Advancing Your Career and Wowing Future Employers: Essential Skills to Put on Your Resume

Wowing would-be employers may seem like a tall order, especially when you are at a point where you are ready to take that next step forward in advancing your career, and an impressive spread on your resumé is the key to achieving just that.

Writing a resumé can be overwhelming, but the trickiest part is enumerating the relevant skills to include. The rest of the information, such as contact details, work experiences, and references are pretty straightforward and ineluctable. Besides your previous job experiences, the most critical list any future employer will look for is your skillset.

Essential skills are the bedrock for learning and acquiring additional expertise. These foundations are the essence of advancing or growing into different skill sets needed for career advancement.

The essential skills listed should be relevant and specified to the nature of your application. Sure, computer programming skills are impressive, but they will not be as useful or relevant as interpersonal skills if you apply for a healthcare job.

Here are the must-have essentials skills to include when you’re finally ready to write a professional resume:

Computer & digital

While these skills are different on their own, they do go hand-in-hand with today’s digital age. Computer and digital skills are not just limited to careers in IT or digital marketing. Computer skills rely on more rudimentary, computer-use ability, such as navigating applications and basic software with ease. In contrast, digital skills tackle one’s aptitude to navigate online platforms and various ranges of networks to obtain and manage information needed.

Almost everything is on the internet, and pieces of information are literally at our fingertips. Being tech-savvy is a given to digital natives. However, it’s essential to have more than basic

know-how to compete with applicants who have the tenacity for anything techie in order to stand-out to prospective employers.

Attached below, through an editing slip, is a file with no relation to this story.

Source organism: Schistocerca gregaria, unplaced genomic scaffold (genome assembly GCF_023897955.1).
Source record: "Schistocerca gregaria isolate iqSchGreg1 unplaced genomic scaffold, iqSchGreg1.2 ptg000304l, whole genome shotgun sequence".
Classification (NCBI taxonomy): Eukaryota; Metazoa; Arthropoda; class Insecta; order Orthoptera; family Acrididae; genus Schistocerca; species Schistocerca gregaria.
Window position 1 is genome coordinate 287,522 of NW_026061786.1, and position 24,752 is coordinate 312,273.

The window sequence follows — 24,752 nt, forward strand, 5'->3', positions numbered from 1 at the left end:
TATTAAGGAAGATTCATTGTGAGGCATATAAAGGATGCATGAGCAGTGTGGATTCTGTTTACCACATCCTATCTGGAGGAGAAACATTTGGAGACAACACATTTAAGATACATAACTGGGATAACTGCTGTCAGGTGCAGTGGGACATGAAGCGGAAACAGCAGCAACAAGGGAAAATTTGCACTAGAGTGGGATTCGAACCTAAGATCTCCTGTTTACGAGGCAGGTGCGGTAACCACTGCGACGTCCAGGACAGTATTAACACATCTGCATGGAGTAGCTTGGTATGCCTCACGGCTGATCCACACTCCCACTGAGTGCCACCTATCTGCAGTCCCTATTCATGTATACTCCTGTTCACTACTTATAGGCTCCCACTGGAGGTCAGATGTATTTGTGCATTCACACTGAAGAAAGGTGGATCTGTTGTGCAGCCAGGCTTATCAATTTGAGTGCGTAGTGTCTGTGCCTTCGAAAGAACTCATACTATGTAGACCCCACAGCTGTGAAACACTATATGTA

Customer service

Regardless of whether your job requires you to face a customer or not, having the skill to cater to an individual effectively and hospitably is vital in any industry. A “customer” is not limited to a person who brings in revenue, but can also apply to colleagues as well.

Being attuned to providing an enjoyable experience for the people around you positively impacts your environment. Customer service skills are a package of other valuable attributes. With this skill set comes patience, level-headedness, empathy, persuasiveness, and attentiveness, which many employers want their employees to have.

Critical thinking

An employee who does not take things at face value and who approaches scenarios with a clear and rational thinking process is an asset to any company.

The ability to think critically demonstrates one’s aptitude to identify obscure problems, systematically analyze situations, and offer logical solutions to issues that arise in the work environment. Employers want nothing more than trustworthy employees who require minimal supervision and can be relied on to work independently and efficiently.

Communication

Whether it’s written or non-verbal, communicating effectively with others is a crucial skill in any organization. Effective communication is a two-way street, ensuring that the sender’s method of imparting information to the recipient is clear, concise, and eliminates any room for misinterpretation.